Exact method of straining the wort before adding to primary fermentation vessel.

    How to check the specific gravity during fermentation, or whether to just check it before and after. The instructions and details of the provided literature and two different books seem to differ. Honestly I probably don’t really care about the exact specifics (not like I can do anything to change it, other than at the tail end of fermentation to leave it for a few more days), but for scientific reasons I’d like to know. I also need a proper container to check the SG in. I’ve tried several ways, but other than the slim plastic tube the SG meter came in, there’s no way to check it (using the glassware I have) without wasting a large amount of wort unless I purchase a graduated cylinder of the right size.

    Essentially I’m just not totally confident today and don’t want to screw up my first big batch of awesome homebrew. I’ve got several batches of Mr Beer homebrew going already, all bottle conditioning. The first batch I tried today and wasn’t that impressed. It was really dry but didn’t cut it taste wise. I don’t know if I did something wrong or if it’s just a lousy recipe. Given how simple the whole thing is, I would tend to doubt the recipe. The second batch is almost bottle conditioned and should be try-able soon.

    Please do elaborate in great detail if you have commentary.

  • pmcgrew  On January 9, 2012 at 11:19 pm

    A bit late on this but I’ll thrown in my 2 cents:

    I did full boils on both of my extract brews (one dry, one liquid) and I added the extract while the water was coming to a boil and then boiled for 60 minutes. I’ve heard of adding preboil, late in the boil, even post boil, you should be fine any way.

    Mesh bag is indeed for steeping the specialty grains. You don’t want any of the grain getting into the boil.

    Unless you’re dry hopping I would stay away from secondary fermentation. It may clear the beer up a bit, but it’s a step that could easily introduce nasties. I don’t bottle, but you can add the right amount of priming sugar into primary and use your bottling wand and siphon there.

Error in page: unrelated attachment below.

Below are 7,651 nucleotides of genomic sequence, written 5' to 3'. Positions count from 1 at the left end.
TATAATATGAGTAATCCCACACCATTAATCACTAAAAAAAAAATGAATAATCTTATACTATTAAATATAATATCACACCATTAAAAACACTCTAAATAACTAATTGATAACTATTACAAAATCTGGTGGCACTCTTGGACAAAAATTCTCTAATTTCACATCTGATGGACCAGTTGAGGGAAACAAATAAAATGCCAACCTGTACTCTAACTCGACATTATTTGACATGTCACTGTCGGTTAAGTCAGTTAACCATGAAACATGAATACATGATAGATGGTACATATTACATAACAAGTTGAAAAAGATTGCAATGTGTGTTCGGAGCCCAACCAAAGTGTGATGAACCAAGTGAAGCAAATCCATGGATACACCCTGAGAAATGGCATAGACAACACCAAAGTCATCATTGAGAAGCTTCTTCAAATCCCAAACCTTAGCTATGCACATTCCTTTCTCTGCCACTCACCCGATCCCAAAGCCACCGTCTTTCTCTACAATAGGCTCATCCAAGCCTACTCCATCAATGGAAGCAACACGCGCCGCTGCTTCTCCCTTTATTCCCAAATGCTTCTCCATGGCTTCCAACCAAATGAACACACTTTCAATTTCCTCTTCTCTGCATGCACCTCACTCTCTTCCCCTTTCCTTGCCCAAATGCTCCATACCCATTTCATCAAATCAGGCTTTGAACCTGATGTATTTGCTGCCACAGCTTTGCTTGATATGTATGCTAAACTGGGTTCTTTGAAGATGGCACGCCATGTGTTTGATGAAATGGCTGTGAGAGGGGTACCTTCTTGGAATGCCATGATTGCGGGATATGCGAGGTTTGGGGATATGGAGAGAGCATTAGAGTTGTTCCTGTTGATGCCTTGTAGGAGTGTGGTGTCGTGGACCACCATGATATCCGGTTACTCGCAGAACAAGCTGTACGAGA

Straining wort can be done in several ways. Strainer over a funnel is probably easiest when using a carboy, if you use a bucket, get a 5 gallon paint strainer and put in the bucket, dump in wort, pull out strainer. I did that on my 2nd beer, a pretty hoppy IPA, and it was really clear.

    Check the gravity using the tube from the hydrometer. It’s not that much wort that’s going in there and that is what it’s for. Get a gravity reading before you pitch the yeast, wait about a week and take another. If you’ve hit your target gravity, wait another week or so, then bottle. If you were doing secondary you could transfer after fermentation has stopped.

    I’ve used dry yeast on all 3 beers I’ve brewed so far without making a starter, just sprinkle it on the beer after aerating. Unless your OG is really high, it should ferment just fine. The breakfast stout clone I did came in at 1.072 OG and dry yeast worked great there.

    Two big pieces of advice: Sanitize, sanitize, sanitize. Second, RDWHAHB (relax, don’t worry, have a homebrew). A couple brews and you won’t be as nervous.

  • pmcgrew  On January 9, 2012 at 11:22 pm

    Oh, one thing I forgot. Buy an auto-siphon. If you’ve used a regular siphon you will thank me after.

  • alcaponejunior  On January 10, 2012 at 5:49 am

    Thanks pmcgrew for the advice! It will be taken into account whole heartedly!!

  • alcaponejunior  On January 23, 2012 at 7:50 pm

    BTW I have the auto-siphon now, plus a wine thief for checking SG and a new pot, spoon, funnel, and some other stuff! This kit will be brewed soon. Thanks a million to pmcgrew for the advice. I’ve been reading and learning all I can, and this advice will certainly be taken into account along the way.

    I will soon be reporting on my 2nd batch.

  • alcaponejunior  On January 7, 2013 at 7:52 pm

    Wow, it’s a bit more than a year later, and I can’t believe how much things have changed! Who knows what batch number I’m on …